1. Actually, I think you can make a better case for complex kinship structures and moeity rules with a Coasian analysis. Consider the transaction costs in finding and wooing a suitable mate. The more constrained the choice, and the more deeply ingrained the social taboos on breaking moeity rules are, the lower the cost of finding the best mate among the limited selection that remains. Considering that western society, which offers theoretically unlimited mate choices still produces broken marriages half of the time, it seems likely that most people, most of the time, will be about as happy with the best choice of mate from a limited set as they would be if they had had freer choice. But, when strict taboos limit your choice of mate, you don’t have to go to a lot of trouble hanging around in bars, working on pick-up lines, buying dinners, going to sappy chick movies, etc.

(Besides – I could swear I thought the Bororo had exogamous moeities.)

2. Dear Scott
You sure know your Bororo kinship rules. IIRC They have both exogamous moeities and endogamous clans. Thus the Boror dating game must be very simple (once one figures out the rules).

Thanks for the comment

3. I just googled them and it seems that is, in fact, the case. Each clan is divided into strictly exogamous moeities, but the tribe is divided into clans. Given their overall size – and I suspect some covert gene transfer – it doesn’t seem that the clans are small enough to produce serious risks of genetic drift. I’ve long wondered if there wasn’t some research out there linking the degree of viability of strict endogamous divisions to the degree that participants cheat on their spouses.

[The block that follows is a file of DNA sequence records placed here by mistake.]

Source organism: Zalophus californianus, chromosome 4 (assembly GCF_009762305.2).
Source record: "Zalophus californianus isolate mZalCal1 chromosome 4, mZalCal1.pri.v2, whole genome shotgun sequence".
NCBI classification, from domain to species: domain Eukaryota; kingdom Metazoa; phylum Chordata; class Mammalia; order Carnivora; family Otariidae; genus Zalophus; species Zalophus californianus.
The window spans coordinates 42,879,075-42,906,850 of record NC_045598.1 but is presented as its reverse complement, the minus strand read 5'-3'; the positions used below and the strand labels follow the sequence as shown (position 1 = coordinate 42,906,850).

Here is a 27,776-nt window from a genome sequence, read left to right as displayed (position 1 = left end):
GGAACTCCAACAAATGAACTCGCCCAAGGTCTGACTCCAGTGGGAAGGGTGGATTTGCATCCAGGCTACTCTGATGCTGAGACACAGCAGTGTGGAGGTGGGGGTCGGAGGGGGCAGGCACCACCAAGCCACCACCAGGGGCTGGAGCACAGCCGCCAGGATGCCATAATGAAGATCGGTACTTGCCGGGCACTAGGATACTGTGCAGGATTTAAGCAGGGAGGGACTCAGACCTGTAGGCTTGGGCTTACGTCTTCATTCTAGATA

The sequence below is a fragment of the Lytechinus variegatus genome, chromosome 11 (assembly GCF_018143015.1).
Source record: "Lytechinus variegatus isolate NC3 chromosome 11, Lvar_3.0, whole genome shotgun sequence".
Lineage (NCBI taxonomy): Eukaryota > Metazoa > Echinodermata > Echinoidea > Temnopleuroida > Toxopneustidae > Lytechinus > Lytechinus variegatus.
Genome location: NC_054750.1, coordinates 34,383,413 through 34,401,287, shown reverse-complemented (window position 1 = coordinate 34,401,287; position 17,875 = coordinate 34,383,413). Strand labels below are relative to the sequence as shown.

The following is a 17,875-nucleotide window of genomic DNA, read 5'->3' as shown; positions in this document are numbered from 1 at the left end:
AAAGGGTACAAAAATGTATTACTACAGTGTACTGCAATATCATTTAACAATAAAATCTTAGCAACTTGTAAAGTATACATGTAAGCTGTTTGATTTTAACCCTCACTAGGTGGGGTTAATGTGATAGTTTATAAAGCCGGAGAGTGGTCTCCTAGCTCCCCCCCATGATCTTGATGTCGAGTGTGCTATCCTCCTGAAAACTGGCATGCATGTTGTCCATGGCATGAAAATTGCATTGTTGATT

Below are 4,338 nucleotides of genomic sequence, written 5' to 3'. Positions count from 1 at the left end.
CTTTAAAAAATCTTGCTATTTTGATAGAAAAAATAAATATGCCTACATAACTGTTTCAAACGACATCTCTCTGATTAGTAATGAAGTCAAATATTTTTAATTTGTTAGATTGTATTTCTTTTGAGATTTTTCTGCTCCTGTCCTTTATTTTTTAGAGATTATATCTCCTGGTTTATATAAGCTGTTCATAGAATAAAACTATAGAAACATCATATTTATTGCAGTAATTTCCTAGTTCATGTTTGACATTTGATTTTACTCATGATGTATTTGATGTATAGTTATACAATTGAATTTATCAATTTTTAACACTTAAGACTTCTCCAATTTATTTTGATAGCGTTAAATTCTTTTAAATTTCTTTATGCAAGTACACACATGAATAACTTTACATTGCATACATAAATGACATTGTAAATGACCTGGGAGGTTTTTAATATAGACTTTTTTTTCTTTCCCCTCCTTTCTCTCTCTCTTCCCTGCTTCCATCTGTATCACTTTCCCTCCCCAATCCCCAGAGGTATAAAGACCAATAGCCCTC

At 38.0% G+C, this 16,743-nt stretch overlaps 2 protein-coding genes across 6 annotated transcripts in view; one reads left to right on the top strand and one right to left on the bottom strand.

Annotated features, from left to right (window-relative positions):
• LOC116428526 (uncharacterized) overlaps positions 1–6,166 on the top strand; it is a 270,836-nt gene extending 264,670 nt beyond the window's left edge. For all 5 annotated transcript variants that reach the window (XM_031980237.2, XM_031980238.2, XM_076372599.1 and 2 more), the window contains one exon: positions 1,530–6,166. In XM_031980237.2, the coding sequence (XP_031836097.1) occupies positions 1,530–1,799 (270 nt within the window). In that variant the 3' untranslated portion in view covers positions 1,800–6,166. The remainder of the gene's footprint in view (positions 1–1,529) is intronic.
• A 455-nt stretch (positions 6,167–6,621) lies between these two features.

4. One possbile explanation is polygyny occurs when the gender ratio is many women for each man. This can happen if lots of men get killed by other men.

I’ve seen this theory posited for explaining, in part, ancient chinese polygamy. There could be more than one type of situation which triggers and/or perpetuates polygamy.

In that perspective, I’m somewhat sympathetic to the L-S take on the Bororo: once a social system takes hold, it might well be able to perpetuate itself even if it is not efficient for the parties involved.

Lastly, most men in polygamous societies do not have multiple wives, only the upper quarter, If I recall correctly. If you looked at an equivalent cut of supposedly monogamous societies, It’s not clear to me that you would find unblemished monogamy.

5. “Lastly, most men in polygamous societies do not have multiple wives, only the upper quarter, If I recall correctly.”

Duh. Polygamy reflects and accentuates significant inequality in a society, both among men and among women but more profoundly among women. Though I appreciate the post and comments, there is a maleness here that could be toned down a bit to fine effect in considering the sad institution of polygamy.

What you might well do is consider how terribly debilitating polygamy is in Southern Africa, and think really think really think what such an institution means for women. Duh.

6. Though I am a bit annoyed, I appreciate you all. Robert Waldmann boldly chose the topic and I appeciate even the topic, but I am nonetheless annoyed. Consider and understand how debilitating polygamy is for women in fine circumstances, consider polygamy in Southern Africa in a dire time of AIDS with HIV infection rates among 15 to 50 year old women and men ranging to 30%.